And so this is the sad epilogue of John Casablancas-the man, the legend, the rather morally bankrupt human being. With his career and reputation in tatters, he moved to Brazil and tried to become a new man. It was there, in Brazil, that he met a high school junior from the slums of Sao Paulo who would eventually become his third and final wife. Casablancas, 51 at the time, met the 17 year old at-where else? The Elite Look of the Year competition, which he was able to export to Brazil with the help of friends like Trump, and Trump’s “matchmaker” and future business partner Paolo Zampolli. Once again Donald Trump was in attendance for the contest, sitting on the judges panel-smirk on his face, beaming, ready and eager to assert dominance.

But where John Casablancas ended up at the end of his life is sadly ironic considering where our story began:

''The amount of money you have, especially in the region around São Paulo, is absolutely mind-boggling,'' said John Casablancas, the modeling mogul [...] 'You can be so elitist and so selective that you can focus on the upper crust of the upper crust.''

Mr. Casablancas, who sits on the board at Trump Realty Brazil and calls himself a ''lifestyle consultant of sorts'' for the resort's planning committee, predicts that Villa Trump will be such a success that it will end up having to turn people away.

-Trump Takes a Meeting, Now Backs a Resort in Brazil, New York Times, May 19 2004


Yes, John Casablancas- role model and rival to Donald Trump, the man who possessed the natural charm that Trump could never have, nonetheless ended up working for him in the end. And in many ways it would seem that Donald Trump ended up on top, doesn’t it? He has a beautiful wife who he has fooled most of the public into believing was once a high fashion model herself. She has given him another child who is good at the cyber, and stands as living testament to the continued virility of his orange hued father as he enters his 7th decade of life. But even better yet, Trump actually now has ownership over a stable of girls.

All of the sudden, it was Trump who was surrounded by the most beautiful women in the world, while John Casablancas settled down with wife #3 and served on Trumps board in Brazil- Which begs the question-exactly what type of lifestyle was John Casablancas promoting? What type of expertise did he bring to the table? Did he have a hidden knowledge of real estate all along? Or was his “expertise” something else entirely? We have an idea based on the people he was introduced to through Casablancas, but we will have to cover that in the next installment.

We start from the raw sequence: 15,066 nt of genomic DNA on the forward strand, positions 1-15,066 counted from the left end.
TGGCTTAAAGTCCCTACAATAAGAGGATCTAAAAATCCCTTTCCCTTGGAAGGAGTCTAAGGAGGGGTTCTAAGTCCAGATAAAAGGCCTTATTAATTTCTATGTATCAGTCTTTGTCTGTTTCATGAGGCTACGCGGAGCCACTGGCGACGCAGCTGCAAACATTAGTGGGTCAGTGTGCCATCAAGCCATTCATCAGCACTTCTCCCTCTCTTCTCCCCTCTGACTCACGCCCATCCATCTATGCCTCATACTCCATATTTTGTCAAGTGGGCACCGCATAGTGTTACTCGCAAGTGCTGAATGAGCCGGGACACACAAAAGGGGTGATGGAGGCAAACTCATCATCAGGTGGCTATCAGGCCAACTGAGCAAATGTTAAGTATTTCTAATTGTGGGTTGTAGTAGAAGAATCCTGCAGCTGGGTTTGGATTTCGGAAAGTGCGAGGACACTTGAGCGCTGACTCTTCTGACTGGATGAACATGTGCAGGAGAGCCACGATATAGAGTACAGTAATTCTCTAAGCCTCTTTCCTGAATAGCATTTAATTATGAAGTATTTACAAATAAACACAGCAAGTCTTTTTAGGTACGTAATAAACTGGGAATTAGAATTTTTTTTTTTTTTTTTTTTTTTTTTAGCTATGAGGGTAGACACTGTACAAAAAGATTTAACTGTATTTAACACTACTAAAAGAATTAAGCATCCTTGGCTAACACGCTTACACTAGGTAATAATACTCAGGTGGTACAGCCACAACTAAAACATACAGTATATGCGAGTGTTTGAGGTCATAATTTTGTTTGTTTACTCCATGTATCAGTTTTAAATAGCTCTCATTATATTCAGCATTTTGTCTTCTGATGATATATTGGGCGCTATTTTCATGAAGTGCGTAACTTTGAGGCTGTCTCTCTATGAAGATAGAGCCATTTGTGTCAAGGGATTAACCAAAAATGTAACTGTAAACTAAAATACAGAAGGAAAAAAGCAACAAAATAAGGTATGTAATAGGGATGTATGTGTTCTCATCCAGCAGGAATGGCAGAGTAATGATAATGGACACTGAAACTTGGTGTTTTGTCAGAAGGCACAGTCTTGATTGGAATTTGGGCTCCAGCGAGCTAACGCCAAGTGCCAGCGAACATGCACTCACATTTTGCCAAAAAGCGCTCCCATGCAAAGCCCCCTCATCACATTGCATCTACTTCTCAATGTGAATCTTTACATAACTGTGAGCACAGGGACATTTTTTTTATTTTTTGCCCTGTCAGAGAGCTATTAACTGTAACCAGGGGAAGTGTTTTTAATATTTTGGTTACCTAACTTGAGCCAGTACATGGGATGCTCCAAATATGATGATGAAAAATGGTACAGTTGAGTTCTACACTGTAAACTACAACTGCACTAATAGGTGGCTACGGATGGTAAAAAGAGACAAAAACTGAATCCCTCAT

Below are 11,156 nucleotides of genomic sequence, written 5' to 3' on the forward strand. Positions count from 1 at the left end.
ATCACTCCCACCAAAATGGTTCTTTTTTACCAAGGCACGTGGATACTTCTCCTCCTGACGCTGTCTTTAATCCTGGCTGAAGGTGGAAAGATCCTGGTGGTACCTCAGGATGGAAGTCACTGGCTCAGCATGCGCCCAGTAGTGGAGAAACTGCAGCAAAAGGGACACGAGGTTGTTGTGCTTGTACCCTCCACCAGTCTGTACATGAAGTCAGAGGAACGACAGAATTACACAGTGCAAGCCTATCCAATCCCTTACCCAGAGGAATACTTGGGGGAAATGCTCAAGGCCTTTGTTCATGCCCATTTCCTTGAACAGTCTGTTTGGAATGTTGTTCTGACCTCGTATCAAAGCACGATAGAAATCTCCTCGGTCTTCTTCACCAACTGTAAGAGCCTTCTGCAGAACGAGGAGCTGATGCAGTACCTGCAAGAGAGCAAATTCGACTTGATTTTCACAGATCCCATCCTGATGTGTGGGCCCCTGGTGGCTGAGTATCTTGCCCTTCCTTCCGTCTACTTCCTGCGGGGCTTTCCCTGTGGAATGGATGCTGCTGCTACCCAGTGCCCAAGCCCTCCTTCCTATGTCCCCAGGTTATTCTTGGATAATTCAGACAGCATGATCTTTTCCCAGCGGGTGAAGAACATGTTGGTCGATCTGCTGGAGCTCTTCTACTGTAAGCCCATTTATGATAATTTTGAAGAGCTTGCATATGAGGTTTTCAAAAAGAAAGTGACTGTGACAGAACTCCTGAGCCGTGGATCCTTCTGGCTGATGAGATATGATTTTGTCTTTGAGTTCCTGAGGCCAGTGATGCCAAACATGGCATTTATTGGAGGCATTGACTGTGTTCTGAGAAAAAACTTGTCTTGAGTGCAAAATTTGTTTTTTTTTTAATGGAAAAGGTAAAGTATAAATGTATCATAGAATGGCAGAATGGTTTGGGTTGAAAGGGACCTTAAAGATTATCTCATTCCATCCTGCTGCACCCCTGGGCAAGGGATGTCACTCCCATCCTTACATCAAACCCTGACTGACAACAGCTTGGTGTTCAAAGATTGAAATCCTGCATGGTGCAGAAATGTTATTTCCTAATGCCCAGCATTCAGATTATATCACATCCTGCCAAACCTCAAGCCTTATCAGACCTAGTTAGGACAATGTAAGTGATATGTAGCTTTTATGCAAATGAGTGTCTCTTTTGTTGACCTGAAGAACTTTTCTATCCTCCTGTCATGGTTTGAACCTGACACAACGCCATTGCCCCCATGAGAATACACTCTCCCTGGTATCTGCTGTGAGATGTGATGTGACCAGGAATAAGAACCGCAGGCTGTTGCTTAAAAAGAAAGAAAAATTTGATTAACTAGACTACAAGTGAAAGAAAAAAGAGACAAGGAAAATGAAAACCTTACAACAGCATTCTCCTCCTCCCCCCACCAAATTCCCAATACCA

For now, I will simply note that John Casablancas died at the age of 70, of pancreatic cancer. He would go to his grave bitterly cursing the very supermodels he is credited with creating- raging about their high and mighty attitudes, inflated self-importance and sense of worth, Above all else their lack of appreciation for everything he, John Casablancas, had done for them. He died bitching, still, at the audacity of women Linda Evangelista expecting $10,000 a day for her presence. Never mind that his own presence went for considerably higher at the height of his career, or that it was Linda Evangelista’s face and body that were being photographed, not his. “That is something I will always regret” he said, of creating the supermodel. He called Naomi Campbell “odious”, and Heidi Klum a “talentless German sausage” (ever the Casablancas copy cat, Donald Trump would also insult Klum, saying that she was “no longer a 10” and lamenting the state of her apparently less than perfect bikini body 8 weeks postpartum)